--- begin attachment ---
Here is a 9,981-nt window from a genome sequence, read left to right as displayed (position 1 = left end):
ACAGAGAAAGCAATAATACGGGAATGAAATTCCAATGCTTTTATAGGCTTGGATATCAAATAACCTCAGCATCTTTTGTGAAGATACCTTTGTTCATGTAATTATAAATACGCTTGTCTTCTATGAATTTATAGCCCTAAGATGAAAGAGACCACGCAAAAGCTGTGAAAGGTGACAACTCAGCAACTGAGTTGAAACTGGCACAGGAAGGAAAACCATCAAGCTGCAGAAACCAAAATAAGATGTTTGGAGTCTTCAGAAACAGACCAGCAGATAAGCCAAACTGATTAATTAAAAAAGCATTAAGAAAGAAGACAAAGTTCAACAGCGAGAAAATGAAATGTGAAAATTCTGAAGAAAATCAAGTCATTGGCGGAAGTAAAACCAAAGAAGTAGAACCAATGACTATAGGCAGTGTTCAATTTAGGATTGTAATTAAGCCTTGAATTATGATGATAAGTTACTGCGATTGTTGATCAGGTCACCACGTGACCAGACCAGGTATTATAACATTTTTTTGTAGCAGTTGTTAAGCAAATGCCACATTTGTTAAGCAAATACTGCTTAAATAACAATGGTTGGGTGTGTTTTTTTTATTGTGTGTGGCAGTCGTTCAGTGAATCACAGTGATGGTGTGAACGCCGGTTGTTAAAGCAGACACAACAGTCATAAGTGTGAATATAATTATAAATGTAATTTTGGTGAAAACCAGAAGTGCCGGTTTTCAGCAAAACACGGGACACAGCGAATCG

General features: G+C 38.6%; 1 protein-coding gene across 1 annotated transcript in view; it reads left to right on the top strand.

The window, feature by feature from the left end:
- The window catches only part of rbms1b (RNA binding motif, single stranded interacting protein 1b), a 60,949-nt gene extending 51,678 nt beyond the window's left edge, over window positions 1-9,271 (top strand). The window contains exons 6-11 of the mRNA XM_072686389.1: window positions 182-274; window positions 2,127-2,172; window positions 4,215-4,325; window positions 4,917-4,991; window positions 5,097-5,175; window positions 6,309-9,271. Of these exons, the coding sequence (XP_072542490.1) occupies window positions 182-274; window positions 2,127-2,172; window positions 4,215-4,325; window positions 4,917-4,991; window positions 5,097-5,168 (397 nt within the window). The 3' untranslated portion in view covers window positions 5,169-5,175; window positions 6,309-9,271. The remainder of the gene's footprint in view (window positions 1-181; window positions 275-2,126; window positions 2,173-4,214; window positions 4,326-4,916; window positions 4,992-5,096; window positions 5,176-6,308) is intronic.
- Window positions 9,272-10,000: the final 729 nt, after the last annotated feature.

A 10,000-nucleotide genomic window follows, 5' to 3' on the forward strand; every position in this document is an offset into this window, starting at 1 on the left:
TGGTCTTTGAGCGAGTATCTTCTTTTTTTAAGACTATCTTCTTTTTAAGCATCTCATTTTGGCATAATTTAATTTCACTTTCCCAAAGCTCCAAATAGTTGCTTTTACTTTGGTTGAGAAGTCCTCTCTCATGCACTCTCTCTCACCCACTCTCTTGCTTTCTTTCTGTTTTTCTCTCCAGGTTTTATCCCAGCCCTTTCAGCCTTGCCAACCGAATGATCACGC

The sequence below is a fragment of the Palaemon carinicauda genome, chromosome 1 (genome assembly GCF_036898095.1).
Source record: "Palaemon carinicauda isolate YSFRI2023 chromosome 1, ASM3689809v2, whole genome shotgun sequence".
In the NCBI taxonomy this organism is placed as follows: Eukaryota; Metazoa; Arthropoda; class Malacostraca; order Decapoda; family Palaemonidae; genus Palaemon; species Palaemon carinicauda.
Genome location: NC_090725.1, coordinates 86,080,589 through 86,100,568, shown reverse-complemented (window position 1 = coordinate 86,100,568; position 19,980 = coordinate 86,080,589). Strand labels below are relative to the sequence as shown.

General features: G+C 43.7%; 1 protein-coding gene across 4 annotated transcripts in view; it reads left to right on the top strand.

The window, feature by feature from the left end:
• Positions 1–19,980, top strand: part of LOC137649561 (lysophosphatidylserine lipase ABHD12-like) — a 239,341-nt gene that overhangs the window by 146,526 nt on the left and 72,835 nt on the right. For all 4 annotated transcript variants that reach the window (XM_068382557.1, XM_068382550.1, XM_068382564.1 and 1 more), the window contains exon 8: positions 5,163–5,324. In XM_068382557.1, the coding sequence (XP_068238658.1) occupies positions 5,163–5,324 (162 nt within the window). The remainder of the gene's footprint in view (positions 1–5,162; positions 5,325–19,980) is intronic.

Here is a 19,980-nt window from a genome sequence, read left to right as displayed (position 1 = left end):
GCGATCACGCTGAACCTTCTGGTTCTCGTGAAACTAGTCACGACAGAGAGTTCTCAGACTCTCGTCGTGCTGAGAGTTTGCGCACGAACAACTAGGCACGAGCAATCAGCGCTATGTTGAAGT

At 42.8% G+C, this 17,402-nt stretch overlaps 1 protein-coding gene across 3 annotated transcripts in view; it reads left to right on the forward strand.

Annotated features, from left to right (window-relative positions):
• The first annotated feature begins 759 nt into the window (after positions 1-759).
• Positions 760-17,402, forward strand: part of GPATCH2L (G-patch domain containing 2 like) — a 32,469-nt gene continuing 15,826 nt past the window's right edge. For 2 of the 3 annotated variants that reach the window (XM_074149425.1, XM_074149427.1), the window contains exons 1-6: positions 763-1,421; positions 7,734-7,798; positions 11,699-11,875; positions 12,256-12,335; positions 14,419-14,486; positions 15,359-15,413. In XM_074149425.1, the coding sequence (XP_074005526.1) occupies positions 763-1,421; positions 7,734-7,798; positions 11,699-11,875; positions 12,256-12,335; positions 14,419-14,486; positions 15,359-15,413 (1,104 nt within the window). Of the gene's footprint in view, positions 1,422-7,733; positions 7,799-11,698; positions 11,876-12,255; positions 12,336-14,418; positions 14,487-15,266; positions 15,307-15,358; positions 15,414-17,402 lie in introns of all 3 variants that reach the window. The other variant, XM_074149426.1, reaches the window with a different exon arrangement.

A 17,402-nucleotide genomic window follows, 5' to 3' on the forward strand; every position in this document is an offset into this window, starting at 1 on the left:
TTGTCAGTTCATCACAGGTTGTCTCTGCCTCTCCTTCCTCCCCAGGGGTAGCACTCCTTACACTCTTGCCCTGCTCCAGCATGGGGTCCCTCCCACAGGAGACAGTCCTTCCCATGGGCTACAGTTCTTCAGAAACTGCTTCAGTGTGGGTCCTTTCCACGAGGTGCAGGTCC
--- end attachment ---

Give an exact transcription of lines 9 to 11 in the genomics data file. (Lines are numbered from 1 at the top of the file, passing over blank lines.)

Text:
The sequence below is a fragment of the Palaemon carinicauda genome, chromosome 1 (genome assembly GCF_036898095.1).
Source record: "Palaemon carinicauda isolate YSFRI2023 chromosome 1, ASM3689809v2, whole genome shotgun sequence".
In the NCBI taxonomy this organism is placed as follows: Eukaryota; Metazoa; Arthropoda; class Malacostraca; order Decapoda; family Palaemonidae; genus Palaemon; species Palaemon carinicauda.